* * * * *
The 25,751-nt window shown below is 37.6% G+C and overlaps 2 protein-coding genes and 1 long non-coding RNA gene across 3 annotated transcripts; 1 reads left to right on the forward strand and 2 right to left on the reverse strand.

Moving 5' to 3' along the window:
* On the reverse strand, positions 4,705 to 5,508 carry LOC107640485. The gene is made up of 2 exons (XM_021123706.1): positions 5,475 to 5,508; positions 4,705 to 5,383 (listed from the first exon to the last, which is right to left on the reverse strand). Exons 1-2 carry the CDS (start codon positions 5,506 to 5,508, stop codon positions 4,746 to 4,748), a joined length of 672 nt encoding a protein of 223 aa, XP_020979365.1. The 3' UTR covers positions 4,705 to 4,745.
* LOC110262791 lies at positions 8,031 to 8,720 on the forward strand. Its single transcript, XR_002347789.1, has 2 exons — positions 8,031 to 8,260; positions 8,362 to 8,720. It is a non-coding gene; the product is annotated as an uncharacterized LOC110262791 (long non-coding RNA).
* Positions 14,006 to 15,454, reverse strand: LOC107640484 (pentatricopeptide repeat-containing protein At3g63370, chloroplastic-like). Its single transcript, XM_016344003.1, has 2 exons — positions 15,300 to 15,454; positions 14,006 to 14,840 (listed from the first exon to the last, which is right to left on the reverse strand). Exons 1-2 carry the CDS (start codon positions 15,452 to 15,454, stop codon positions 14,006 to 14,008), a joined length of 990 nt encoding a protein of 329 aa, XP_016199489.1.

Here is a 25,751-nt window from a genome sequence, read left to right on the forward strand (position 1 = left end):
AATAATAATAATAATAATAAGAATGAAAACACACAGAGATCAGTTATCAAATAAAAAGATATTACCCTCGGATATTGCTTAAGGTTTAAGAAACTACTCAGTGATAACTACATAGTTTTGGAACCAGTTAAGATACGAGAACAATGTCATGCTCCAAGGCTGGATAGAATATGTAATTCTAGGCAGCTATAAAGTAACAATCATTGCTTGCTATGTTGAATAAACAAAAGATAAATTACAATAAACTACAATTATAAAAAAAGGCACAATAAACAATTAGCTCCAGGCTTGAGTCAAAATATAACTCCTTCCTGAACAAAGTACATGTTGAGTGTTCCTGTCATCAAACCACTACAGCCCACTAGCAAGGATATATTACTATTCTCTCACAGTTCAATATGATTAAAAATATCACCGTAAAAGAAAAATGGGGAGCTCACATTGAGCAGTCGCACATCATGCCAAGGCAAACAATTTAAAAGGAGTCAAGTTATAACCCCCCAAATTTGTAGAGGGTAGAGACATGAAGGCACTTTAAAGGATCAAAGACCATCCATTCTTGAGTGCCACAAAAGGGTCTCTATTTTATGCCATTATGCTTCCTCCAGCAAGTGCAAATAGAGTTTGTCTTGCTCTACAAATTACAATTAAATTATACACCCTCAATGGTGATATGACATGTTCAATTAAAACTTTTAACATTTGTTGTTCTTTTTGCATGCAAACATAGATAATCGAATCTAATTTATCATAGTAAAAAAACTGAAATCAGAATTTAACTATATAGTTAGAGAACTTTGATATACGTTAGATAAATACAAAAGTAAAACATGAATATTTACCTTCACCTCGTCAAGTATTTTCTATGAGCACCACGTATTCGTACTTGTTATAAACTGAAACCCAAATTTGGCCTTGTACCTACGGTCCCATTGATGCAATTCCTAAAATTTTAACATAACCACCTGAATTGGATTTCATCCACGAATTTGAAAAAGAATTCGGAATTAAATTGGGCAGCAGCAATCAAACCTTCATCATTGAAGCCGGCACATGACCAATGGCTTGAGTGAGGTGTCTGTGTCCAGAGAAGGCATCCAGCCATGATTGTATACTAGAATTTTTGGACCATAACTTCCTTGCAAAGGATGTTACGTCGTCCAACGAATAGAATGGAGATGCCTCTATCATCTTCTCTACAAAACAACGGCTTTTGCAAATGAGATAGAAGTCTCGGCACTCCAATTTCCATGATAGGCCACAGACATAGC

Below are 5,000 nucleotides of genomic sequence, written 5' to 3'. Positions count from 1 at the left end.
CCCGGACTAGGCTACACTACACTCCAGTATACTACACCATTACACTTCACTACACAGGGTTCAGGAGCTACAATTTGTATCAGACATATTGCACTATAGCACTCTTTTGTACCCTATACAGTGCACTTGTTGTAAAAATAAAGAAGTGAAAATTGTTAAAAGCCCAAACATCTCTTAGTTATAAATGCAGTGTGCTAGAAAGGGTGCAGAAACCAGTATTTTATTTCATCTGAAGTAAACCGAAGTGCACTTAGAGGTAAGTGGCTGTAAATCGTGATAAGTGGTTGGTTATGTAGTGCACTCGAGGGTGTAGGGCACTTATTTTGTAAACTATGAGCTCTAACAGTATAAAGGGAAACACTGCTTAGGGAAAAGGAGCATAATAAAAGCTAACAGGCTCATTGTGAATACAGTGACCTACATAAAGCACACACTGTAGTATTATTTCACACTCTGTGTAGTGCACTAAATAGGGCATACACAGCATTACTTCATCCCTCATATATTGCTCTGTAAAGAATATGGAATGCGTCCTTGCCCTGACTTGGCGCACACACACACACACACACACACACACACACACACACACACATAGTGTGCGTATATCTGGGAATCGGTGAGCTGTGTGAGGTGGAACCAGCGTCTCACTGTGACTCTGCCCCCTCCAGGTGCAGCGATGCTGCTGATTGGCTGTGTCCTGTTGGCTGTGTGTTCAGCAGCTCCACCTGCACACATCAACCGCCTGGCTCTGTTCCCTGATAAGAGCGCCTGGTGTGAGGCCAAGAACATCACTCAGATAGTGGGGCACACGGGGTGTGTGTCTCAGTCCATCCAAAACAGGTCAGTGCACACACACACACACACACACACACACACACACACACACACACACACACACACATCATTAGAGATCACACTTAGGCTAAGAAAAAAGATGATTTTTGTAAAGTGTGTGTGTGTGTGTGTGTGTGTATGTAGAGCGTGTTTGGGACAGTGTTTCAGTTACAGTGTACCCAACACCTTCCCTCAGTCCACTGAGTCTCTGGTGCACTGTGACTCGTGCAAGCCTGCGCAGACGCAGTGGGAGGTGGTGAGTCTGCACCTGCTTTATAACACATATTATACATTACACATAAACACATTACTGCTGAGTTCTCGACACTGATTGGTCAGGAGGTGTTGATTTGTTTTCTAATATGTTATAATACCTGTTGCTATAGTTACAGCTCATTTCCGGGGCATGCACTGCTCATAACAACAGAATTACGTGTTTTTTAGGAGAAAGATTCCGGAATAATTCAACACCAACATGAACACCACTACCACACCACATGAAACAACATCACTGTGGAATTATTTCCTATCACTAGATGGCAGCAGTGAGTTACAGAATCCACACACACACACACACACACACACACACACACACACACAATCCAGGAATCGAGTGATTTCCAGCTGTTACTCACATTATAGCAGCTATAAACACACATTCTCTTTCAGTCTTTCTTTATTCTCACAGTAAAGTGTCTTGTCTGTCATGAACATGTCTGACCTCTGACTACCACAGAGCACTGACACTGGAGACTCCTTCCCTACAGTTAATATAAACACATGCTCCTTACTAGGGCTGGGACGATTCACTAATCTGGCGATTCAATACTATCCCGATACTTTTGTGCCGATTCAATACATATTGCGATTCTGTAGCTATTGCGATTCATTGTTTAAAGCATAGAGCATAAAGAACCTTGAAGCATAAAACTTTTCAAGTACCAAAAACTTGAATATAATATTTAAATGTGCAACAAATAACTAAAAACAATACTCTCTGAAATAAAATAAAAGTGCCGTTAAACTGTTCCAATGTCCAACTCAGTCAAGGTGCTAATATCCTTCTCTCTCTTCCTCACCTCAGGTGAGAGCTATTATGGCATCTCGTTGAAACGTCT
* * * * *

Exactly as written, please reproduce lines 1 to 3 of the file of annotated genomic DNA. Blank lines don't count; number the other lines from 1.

The 25,751-nt window shown below is 37.6% G+C and overlaps 2 protein-coding genes and 1 long non-coding RNA gene across 3 annotated transcripts; 1 reads left to right on the forward strand and 2 right to left on the reverse strand.

Moving 5' to 3' along the window:
* On the reverse strand, positions 4,705 to 5,508 carry LOC107640485. The gene is made up of 2 exons (XM_021123706.1): positions 5,475 to 5,508; positions 4,705 to 5,383 (listed from the first exon to the last, which is right to left on the reverse strand). Exons 1-2 carry the CDS (start codon positions 5,506 to 5,508, stop codon positions 4,746 to 4,748), a joined length of 672 nt encoding a protein of 223 aa, XP_020979365.1. The 3' UTR covers positions 4,705 to 4,745.